Mental illness is more common than you think in the United States. Common mental health issues include anxiety disorders, depression, bipolar disorder. One in every five people will suffer from some mental health issue at some point during their lifetime. Unfortunately for trans people, the numbers are even higher than that — nearly 1 in 2 attempt suicide! Even worse, 41% have tried to kill themselves. Mental health disparities and mental health outcomes differ significantly when compared to their cisgender peers. Transgender youth and non-binary youth are at a higher risk of mental disorders such as depression and anxiety disorder than cisgender youth.
We can help! However, that means we need to educate ourselves first and offer support. When cisgender individuals educate themselves and support transgender individuals, we see a significant improvement in trans individuals’ mental health outcomes.
What does it mean to be transgender?
A person who identifies as transgender has a sense of self that doesn’t match up with society’s expectations for them. Gender is on a spectrum. This means that transgender people can identify and express themselves with more than just two genders. Gender expression is how you choose your gender identity.
What transgender definitions should we know?
It may be difficult at times to know which term to use when referring to transgender people and the mental health challenges that transgender people face. However, using the correct terminology is important because it helps ensure everyone understands you mean no harm by making such an assumption. You should never refer to someone as “a transgender.” Calling someone “a transgender” has a derogatory meaning within the phrase.
People often use many different words to describe themselves under one general term. GLAAD offers an extensive list of different types of transgender identity and their definitions for people who identify themselves differently from one another. In addition to these lists, some terms shouldn’t be used or are obsolete. It would help if you didn’t assume how they identify themselves. Ask them for their preferences before making any decisions.
What Are The Mental Health Challenges That Transgender People Face?
No. For years though, people assigned to male at birth but identified themselves as women (and vice versa) suffered from Gender Identity Disorder (GID). Homosexuality was included in this diagnosis. Gender Identity Disorder (GID) was also inappropriately linked to pedophilia.
Mental health professionals now understand the difficulties faced by people who identify themselves as transgender. Mental health challenges that Transgender people face are prevalent but that does not mean transgender people are mentally ill; they’re transgender. Transgender people may feel emotionally distressed because they identify themselves differently than others expect them to be. Depressive symptoms and anxiety symptoms can manifest from this distress. This can happen if the discomfort with one’s physical self is very distressing. It usually occurs before someone transitions from one gender identity to another. It can lead to dysfunction in people’s daily lives, such as at work or during social gatherings.
Why are mental health challenges more common among trans individuals?
It’s clear when someone goes through a medical transition from one lifestyle to another because they change their appearance. Unfortunately, some people aren’t understanding.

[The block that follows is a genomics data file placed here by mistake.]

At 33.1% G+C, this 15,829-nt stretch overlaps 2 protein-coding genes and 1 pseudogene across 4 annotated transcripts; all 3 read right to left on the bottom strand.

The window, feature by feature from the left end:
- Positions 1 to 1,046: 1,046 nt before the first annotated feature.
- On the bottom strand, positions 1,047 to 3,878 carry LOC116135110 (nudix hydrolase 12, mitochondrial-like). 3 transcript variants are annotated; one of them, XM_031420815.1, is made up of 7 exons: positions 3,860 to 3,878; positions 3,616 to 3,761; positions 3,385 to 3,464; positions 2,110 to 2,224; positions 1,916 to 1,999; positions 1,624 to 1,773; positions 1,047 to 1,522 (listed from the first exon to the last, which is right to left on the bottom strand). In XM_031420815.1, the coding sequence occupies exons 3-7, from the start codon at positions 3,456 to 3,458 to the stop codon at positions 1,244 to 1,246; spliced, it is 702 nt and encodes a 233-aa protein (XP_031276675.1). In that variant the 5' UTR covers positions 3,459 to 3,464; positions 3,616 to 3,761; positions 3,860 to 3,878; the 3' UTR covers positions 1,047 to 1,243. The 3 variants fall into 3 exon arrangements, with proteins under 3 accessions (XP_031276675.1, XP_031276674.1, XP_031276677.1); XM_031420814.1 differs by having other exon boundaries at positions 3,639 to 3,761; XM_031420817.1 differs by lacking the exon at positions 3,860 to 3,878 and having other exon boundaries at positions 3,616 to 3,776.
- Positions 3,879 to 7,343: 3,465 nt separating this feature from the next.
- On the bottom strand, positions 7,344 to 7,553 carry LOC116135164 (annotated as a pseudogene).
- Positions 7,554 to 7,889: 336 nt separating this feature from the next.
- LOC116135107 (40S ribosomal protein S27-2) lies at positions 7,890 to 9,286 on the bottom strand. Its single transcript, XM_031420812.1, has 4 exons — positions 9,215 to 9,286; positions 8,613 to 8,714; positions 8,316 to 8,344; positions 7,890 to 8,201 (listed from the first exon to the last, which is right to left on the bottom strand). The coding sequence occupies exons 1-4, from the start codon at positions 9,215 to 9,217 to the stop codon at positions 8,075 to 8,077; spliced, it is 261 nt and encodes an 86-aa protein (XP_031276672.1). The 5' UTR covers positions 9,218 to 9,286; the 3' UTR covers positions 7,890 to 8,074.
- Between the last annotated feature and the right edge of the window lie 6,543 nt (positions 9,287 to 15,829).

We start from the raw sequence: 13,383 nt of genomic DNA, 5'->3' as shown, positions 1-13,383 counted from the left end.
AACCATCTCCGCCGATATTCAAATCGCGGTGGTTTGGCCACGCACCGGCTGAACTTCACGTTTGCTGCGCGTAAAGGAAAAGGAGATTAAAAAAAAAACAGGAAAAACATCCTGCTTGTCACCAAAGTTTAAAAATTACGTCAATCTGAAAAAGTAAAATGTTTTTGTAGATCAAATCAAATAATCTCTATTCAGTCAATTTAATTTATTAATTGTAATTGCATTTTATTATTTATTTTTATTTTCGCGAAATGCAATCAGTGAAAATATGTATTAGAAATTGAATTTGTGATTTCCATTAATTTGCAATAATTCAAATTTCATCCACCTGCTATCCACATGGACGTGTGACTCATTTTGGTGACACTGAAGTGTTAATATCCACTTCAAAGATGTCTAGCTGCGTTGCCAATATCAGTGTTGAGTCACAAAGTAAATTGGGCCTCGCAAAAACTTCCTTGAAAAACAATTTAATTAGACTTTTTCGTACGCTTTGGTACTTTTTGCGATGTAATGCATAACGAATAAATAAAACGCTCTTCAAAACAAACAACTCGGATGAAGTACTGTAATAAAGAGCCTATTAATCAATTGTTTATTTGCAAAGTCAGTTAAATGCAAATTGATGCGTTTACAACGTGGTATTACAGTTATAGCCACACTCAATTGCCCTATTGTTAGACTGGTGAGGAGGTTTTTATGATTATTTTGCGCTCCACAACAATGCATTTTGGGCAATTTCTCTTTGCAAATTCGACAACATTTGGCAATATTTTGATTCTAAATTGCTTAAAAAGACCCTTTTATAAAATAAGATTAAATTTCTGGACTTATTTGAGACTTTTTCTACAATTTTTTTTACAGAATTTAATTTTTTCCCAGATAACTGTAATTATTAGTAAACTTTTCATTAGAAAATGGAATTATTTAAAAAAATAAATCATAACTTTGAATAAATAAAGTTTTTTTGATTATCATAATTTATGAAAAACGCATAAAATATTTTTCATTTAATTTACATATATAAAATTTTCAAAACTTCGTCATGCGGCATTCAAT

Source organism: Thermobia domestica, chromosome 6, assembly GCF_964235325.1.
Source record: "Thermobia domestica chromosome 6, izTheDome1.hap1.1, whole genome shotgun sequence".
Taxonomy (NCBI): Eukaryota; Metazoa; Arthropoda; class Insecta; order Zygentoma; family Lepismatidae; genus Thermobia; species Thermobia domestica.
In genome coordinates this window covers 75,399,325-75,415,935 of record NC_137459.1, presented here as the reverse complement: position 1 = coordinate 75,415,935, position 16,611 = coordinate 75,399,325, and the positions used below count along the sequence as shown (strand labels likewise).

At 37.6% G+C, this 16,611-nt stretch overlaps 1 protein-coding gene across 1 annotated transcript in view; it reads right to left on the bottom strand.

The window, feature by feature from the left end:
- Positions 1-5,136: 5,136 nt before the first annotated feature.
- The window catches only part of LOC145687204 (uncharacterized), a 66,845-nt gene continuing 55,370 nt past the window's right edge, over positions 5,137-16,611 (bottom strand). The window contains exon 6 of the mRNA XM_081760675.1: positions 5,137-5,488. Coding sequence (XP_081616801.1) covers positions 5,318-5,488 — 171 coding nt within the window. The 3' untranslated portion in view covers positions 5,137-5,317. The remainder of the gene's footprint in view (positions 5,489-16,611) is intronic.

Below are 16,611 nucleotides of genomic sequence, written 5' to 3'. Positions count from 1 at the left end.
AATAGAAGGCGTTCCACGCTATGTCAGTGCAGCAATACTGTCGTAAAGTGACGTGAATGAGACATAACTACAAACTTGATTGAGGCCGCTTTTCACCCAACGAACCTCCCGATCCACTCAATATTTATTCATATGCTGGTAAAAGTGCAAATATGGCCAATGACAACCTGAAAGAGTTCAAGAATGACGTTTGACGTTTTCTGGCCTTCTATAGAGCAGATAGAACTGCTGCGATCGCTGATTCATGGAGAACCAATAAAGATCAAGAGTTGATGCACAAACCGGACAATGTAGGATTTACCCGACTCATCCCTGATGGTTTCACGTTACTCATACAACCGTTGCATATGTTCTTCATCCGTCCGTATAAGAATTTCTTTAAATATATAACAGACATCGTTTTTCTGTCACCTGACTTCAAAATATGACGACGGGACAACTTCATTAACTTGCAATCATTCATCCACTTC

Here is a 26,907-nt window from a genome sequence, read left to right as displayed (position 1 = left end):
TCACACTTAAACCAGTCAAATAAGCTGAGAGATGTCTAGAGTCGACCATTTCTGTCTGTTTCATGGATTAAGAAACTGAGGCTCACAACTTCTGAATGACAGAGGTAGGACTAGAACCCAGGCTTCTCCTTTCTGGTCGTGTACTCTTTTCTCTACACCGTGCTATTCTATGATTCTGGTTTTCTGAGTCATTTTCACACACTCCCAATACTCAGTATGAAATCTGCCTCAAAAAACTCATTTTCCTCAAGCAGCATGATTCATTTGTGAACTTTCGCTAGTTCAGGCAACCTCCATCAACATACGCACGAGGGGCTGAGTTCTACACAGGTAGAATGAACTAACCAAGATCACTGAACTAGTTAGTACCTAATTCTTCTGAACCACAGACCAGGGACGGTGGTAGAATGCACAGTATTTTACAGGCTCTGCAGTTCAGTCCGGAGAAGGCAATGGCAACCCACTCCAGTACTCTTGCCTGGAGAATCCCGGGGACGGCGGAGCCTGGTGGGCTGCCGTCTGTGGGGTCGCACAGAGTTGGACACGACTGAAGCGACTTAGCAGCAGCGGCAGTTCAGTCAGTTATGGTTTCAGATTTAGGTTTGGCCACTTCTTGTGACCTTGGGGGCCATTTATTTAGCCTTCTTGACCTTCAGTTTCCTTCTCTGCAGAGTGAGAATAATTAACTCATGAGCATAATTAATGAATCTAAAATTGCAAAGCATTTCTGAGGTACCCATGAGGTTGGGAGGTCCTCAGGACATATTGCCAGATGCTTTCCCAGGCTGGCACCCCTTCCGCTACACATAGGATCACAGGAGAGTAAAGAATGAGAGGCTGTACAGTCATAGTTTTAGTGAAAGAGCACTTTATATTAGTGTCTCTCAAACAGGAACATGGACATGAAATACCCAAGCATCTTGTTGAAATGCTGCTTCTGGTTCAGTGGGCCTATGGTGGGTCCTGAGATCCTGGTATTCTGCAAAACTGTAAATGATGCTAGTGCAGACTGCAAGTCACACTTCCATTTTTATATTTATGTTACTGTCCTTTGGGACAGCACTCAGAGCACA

They might feel rejected by their family members when transitioning from one gender identity to another. They could even face health insurance issues, too. Anticipating these obstacles may even convince some people that nothing they can do to change their situation. Researchers agree that when we accept the mental health challenges that transgender people face, they will have better mental health outcomes.
Transitions can be difficult for some people because they feel emotionally painful. There is a lot of emotional pain that comes from living with gender dysphoria. It’s essential for people who experience it to find ways to cope with their feelings, so they don’t feel overwhelmed by them. These mental illnesses cause people to think there’s nothing else left for them to live for and end up thinking about suicide.
How can someone help a loved one who is transgender?
Make sure they know you’re there. If they’re struggling with gender dysphoria, help them find an expert who knows how to treat these kinds of concerns. Medical experts are now explicitly trained for treating people with gender dysphoria. They also go into detail about everything from the different types of insurance available to medical care treatments. Competent providers specializing in LGBTQ issues include therapists, counselors, psychologists, psychiatrists, social workers, and marriage/family therapists. These mental health providers will get you the medical care you deserve.
It’s important to know when to talk and when not to talk about somebody’s gender identity. Gender minorities often feel pressured to share their experiences. Since transgender youth are often bullied, they may have post-traumatic stress disorder, and sharing their experiences could trigger an episode. Apologize if you accidentally used the wrong pronoun. Please don’t get too hung up on it. Remember that they are living, breathing human beings with talents and skills. Being transgender is not all they are!
You wouldn’t want to know too much about someone else’s surgery, test results, or medical procedures. Similarly, please don’t talk to transgender people about their transition surgeries or their transgender identity.
Please call 911 if you are experiencing a medical emergency or to call our admissions department for support (801) 499-9316